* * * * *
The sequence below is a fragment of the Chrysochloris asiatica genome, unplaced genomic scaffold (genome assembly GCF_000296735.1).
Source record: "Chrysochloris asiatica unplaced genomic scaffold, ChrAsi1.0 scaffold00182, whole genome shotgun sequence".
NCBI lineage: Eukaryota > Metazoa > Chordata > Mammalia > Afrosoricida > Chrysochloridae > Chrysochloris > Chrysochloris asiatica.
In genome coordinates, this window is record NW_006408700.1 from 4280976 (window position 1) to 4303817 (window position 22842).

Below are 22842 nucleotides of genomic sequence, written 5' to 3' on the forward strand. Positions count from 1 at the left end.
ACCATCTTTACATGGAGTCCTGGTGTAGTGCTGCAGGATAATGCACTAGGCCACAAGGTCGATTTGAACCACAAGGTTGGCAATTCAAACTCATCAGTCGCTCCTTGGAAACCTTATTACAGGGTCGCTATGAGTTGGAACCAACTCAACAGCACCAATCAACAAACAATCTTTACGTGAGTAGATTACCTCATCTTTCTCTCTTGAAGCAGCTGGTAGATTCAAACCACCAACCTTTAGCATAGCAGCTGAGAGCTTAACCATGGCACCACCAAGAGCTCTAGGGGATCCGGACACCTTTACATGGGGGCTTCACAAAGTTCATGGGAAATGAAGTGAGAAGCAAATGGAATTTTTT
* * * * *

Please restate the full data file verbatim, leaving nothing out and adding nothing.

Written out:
The sequence below is a fragment of the Chrysochloris asiatica genome, unplaced genomic scaffold (genome assembly GCF_000296735.1).
Source record: "Chrysochloris asiatica unplaced genomic scaffold, ChrAsi1.0 scaffold00182, whole genome shotgun sequence".
NCBI lineage: Eukaryota > Metazoa > Chordata > Mammalia > Afrosoricida > Chrysochloridae > Chrysochloris > Chrysochloris asiatica.
In genome coordinates, this window is record NW_006408700.1 from 4280976 (window position 1) to 4303817 (window position 22842).

Below are 22842 nucleotides of genomic sequence, written 5' to 3' on the forward strand. Positions count from 1 at the left end.
ACCATCTTTACATGGAGTCCTGGTGTAGTGCTGCAGGATAATGCACTAGGCCACAAGGTCGATTTGAACCACAAGGTTGGCAATTCAAACTCATCAGTCGCTCCTTGGAAACCTTATTACAGGGTCGCTATGAGTTGGAACCAACTCAACAGCACCAATCAACAAACAATCTTTACGTGAGTAGATTACCTCATCTTTCTCTCTTGAAGCAGCTGGTAGATTCAAACCACCAACCTTTAGCATAGCAGCTGAGAGCTTAACCATGGCACCACCAAGAGCTCTAGGGGATCCGGACACCTTTACATGGGGGCTTCACAAAGTTCATGGGAAATGAAGTGAGAAGCAAATGGAATTTTTT